The 1520 is the first Windows Phone device to boast a Full HD display, thanks to a recent update to the software that supports higher resolutions. Spread over its 6-inch display, the display has a density of 367 pixels per inch, slightly beating the 334ppi of the Lumia 1020.
It results in a screen that's very sharp, with crisp edges on the large, colourful homescreen tiles and very clear text in Web pages. High definition photos and videos look great and the resolution is particularly useful if you're working with Excel spreadsheets in the Microsoft Office app.
It has great colours too, thanks to deep black levels, which provide rich contrast. The colours remain punchy, without looking oversaturated -- something the similarly-sized Galaxy Note 3 can suffer from at times. Mix in the good viewing angles and its low reflectivity (making it easier to view under bright lights), and the 1520's display is one of the best you'll find on a big phone.
Software and processor
The Lumia 1520 comes with the latest version of Windows Phone. The first thing you'll notice about the software is the extra column of icons on the homescreen. It allows for more apps and information from live tiles to be displayed at once, which makes sense on a phone this size.
Elsewhere, the interface is much the same as it is on any of Nokia's other Lumias. The homescreen tiles are clear and easy to read and a swipe to the left takes you into the app list to browse your collection, listed alphabetically. You can resize the homescreen icons and move them around to make sure that your most crucial tools are right where you need them, and the extra column lets you sit up to six app icons across one row.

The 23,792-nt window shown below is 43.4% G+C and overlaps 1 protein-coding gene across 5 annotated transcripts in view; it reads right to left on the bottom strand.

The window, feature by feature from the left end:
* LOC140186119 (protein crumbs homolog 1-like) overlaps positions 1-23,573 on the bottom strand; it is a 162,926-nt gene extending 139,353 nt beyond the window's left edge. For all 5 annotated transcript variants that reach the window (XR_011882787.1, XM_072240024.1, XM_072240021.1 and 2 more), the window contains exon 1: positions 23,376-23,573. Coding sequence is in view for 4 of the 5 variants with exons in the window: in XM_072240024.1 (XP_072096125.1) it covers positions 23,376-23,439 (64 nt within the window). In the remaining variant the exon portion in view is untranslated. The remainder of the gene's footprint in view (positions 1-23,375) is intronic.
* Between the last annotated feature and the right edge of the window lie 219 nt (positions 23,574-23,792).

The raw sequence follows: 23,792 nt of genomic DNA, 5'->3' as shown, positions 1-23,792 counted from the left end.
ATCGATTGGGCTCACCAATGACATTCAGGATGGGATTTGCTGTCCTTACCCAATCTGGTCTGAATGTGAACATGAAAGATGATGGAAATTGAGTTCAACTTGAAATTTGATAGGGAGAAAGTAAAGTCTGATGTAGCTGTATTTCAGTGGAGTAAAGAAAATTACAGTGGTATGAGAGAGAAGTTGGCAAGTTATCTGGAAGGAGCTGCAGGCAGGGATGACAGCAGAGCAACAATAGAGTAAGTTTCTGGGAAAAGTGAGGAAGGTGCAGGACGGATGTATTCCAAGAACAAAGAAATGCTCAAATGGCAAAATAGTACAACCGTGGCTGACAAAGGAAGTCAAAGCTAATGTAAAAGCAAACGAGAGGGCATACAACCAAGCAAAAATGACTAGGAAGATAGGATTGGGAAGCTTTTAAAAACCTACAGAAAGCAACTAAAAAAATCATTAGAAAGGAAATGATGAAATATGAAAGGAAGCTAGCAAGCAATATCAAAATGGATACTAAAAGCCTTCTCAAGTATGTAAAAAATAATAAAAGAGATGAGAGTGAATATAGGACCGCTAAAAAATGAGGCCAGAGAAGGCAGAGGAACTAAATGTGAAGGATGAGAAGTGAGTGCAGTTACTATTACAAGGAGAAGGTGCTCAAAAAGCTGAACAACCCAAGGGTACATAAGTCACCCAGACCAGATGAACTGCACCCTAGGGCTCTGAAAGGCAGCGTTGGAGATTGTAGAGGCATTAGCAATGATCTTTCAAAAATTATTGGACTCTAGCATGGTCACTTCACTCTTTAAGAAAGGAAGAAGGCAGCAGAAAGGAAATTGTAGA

One of my favourite aspects of Windows Phone is the People hub, which combines all your social network contacts into one place, allowing you to see all updates -- as well as post simultaneously to them all -- from the hub, without having to jump into different apps.
Windows Phone combines the simplicity, minimalist layout and ease of use of iOS with the customisability of Android. Sounds like an ideal solution, but it's not perfect. The main issue that plagues the software is the distinct lack of apps in the app store. While some good titles -- Spotify, Netflix, Skype -- are available, many big-name services are still missing.
If developers even do bother to write apps for Windows Phone, it tends to receive them much later than Android or iOS. Vine has only just made it to the store and Instagram has literally appeared in the last day. While the situation is improving, it's happening at a glacial pace. If you're keen on adding new services and tools to your phone or love checking out new games, Windows Phone really isn't going to suit you.
Nokia has bundled a bunch of its own apps to help plug the holes though. Its maps software is great, providing a wealth of local business information -- as well as letting you view nearby points of interest around you in an augmented reality view. Its Transit app shows live information about local public transport services and Here Drive gives turn-by-turn GPS satellite navigation, complete with downloadable maps for offline use.
A new addition is Nokia Storyteller, which lets you view your photos organised into groups (based on time and location taken), letting you annotate the pictures and easily view them on a map. For reminiscing about your holiday, Storyteller could be a very useful tool.